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Beyond The Silly Years

We’ve come through the real estate storm which I have called in these pages the “silly years”. We haven’t recovered, but clearly the storm is over. I sat in a committee of very smart people during those years, considering requests for development loans, each for millions of dollars.

Today, because too many of those loans have gone bad, that committee doesn’t feel so smart. The question we all have to ask is, “What went wrong”? Did we learn anything that will help us avoid the same outcome when the situation is presented again?

Certainly we learned that nobody, not mortgage company, bank, realtor, or investor, is satisfied with a little profit if there is hope of more. Chasing that greater profit, all the aggressive players were willing to take risks that they had no business taking. Like General Custer and his cavalry, the lesson is obvious, but too late coming.

Since this “more is better” attitude is so much a part of human nature, and is at the same time so destructive, not one of us “smart folks” should have needed a reminder. I once saw a picture of a python that tried to swallow a small pig. He couldn’t get the pig down, and he couldn’t get him out, and he eventually died of starvation. The same python that had eaten hundreds of small things found one bigger than he could swallow, and paid the price. There’s a lesson in that for all of us.

During the silly years most of us were not blinded to the possibility that the real estate values might very well be artificial. I was taken in by appraisals that told banks and purchasers that the values were real. In retrospect, we know that many of the appraisals were based purely upon “comparable sales, called “comps”, in the trade. To qualify as a comp, a sale merely had to be recent and similar.

Now we know that the comps were actually other sales at artificial prices, sometimes by design, and sometimes because of exploding “market” prices. Both the income approach to valuation (in which condo units could be valued by their income potential), and the cost approach (in which the cost to construct would be determinative), were diminished or disregarded in order to support escalated values based upon comparable sales.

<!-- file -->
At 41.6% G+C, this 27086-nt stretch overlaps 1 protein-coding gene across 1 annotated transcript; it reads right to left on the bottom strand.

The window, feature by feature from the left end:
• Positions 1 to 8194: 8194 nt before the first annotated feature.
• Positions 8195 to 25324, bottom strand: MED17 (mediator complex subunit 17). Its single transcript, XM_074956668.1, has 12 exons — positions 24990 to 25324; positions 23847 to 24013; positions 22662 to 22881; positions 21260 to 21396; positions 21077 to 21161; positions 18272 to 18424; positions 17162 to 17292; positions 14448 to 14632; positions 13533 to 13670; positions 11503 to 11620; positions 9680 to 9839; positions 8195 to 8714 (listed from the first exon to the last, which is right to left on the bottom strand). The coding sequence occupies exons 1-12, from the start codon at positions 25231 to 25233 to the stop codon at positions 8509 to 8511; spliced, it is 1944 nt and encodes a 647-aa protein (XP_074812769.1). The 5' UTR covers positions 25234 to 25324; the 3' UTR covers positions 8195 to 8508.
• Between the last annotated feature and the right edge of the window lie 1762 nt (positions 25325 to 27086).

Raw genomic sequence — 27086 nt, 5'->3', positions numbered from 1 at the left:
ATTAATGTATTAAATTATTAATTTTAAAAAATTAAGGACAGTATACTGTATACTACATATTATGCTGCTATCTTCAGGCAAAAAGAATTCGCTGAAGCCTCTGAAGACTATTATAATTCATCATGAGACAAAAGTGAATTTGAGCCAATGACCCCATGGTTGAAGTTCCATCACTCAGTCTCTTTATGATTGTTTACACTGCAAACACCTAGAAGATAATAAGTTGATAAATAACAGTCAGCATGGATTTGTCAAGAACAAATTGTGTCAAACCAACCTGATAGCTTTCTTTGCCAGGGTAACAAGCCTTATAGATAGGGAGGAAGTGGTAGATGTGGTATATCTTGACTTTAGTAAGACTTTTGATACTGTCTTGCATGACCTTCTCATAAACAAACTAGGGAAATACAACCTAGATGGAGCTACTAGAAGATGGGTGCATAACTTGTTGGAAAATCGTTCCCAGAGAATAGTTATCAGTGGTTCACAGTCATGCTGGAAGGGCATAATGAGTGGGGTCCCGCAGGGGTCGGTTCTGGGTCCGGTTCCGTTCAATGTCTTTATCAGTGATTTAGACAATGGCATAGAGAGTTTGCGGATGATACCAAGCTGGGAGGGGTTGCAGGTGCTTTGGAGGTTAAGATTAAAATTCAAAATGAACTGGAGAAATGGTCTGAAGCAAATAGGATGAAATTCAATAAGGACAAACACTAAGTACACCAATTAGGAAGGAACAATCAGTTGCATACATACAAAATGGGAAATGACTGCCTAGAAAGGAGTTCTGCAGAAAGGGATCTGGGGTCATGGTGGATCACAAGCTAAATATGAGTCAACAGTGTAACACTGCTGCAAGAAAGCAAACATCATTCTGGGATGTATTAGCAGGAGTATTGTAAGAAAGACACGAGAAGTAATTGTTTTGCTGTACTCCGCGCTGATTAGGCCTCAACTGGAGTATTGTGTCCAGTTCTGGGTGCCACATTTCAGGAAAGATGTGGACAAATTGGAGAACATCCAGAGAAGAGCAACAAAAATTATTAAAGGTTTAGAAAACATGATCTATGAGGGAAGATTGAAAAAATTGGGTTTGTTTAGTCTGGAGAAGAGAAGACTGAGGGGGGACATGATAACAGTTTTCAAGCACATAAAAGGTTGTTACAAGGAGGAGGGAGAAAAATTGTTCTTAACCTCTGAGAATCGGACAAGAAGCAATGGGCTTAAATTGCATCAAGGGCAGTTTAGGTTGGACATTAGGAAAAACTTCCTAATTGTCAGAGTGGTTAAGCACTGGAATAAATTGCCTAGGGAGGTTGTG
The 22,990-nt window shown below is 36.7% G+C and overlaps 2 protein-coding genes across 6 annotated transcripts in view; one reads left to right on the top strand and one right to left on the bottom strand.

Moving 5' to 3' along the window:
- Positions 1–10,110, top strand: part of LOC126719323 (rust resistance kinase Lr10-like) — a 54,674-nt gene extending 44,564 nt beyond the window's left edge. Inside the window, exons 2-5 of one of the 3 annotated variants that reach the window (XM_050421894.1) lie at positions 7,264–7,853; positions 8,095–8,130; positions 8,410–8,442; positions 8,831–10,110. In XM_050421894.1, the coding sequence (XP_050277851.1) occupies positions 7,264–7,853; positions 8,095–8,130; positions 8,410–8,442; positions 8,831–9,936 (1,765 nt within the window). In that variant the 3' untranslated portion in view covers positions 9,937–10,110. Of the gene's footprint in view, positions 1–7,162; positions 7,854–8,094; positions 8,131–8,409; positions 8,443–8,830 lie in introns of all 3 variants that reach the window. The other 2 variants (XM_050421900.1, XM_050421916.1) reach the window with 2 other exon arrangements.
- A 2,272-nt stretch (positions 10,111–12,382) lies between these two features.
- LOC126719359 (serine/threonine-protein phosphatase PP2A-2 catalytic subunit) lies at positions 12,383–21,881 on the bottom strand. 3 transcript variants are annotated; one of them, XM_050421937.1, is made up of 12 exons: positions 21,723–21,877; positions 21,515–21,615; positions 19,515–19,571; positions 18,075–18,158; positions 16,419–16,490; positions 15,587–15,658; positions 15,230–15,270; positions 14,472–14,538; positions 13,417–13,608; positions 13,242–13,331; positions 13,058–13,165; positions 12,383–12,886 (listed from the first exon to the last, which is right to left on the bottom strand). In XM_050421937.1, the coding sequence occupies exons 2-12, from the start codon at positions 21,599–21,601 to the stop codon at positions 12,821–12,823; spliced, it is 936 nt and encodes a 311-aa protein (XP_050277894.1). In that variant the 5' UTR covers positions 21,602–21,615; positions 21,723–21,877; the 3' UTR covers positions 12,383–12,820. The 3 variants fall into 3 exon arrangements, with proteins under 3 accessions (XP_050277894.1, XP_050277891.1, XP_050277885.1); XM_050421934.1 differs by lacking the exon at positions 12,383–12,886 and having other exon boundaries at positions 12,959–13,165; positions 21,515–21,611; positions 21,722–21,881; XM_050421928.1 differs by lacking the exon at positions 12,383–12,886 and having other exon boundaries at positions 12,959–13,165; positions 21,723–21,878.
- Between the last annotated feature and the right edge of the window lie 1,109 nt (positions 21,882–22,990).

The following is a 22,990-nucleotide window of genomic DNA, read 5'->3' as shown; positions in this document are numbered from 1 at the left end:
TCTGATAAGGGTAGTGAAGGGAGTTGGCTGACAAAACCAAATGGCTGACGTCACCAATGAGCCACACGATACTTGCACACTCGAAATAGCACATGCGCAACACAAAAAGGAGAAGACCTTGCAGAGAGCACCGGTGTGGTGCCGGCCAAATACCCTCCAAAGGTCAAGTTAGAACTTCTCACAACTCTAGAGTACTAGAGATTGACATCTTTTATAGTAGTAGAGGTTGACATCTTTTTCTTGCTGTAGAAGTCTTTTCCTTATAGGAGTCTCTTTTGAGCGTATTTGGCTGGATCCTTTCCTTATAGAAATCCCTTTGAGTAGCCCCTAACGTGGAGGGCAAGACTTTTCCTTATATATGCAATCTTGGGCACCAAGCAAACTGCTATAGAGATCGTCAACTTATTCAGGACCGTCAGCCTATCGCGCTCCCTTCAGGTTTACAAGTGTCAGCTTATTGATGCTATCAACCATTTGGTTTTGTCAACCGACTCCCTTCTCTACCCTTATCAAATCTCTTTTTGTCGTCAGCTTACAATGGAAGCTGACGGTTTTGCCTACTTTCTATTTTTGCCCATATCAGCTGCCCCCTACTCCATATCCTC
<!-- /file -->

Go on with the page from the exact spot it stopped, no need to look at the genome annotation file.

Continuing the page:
The appraisals given during the silly years accommodated the industry. Unfortunately, if all real estate transactions are available on the internet, as they are, and if the only criteria for an appraisal is similar property sold recently, then all one needs to be an appraiser is a computer and an internet connection. In fact, if appraising is based purely on a statistical average, most of the ninth grade math class could be an appraiser.

The truth is that real estate appraising requires judgment. The industry pretends that there is no element of subjective opinion in appraising, and therefore, appraisers are like sorcerers whose methods are unknown and unknowable by the rest of the world.

I buy the opposite logic. I want an appraisal based not merely on the most recent sales, but upon the judgment of someone wise enough to understand when those sales are artificial or misleading. Today’s appraisals are often based upon short sale prices, foreclosure resales, or sales made under financial necessity. Those comps are no more useful to the subject of value than the comps we used four years ago. Often the appraisal results today are reactionary and skewed. They are just as wrong today as they were during the silly years, and for all the same reasons.

Those interested in purchasing in today’s market can use their own good sense about as reliably as they can use today’s appraisal. I continue to believe the cost to build is a fair place to begin the valuation of an improvement. In addition, one who buys a rental unit ought to be very concerned about its probable income stream. Recent similar sales will not reveal income stream, and only that information will determine value.

Buyers and sellers need not be fixed upon appraisal prices from four years ago, or many of the ones they see today. Appraisal reports should be tempered by the use of common sense, and the parties should not feel bound to follow a statistical model of current prices which the appraisal report so often represents.

Please do not understand my comments to say that all appraisals are bad or that appraisers are bad people. I do mean though to say that statistical appraisals made without the use of common sense give wrong information and should not dissuade one from acting in real estate.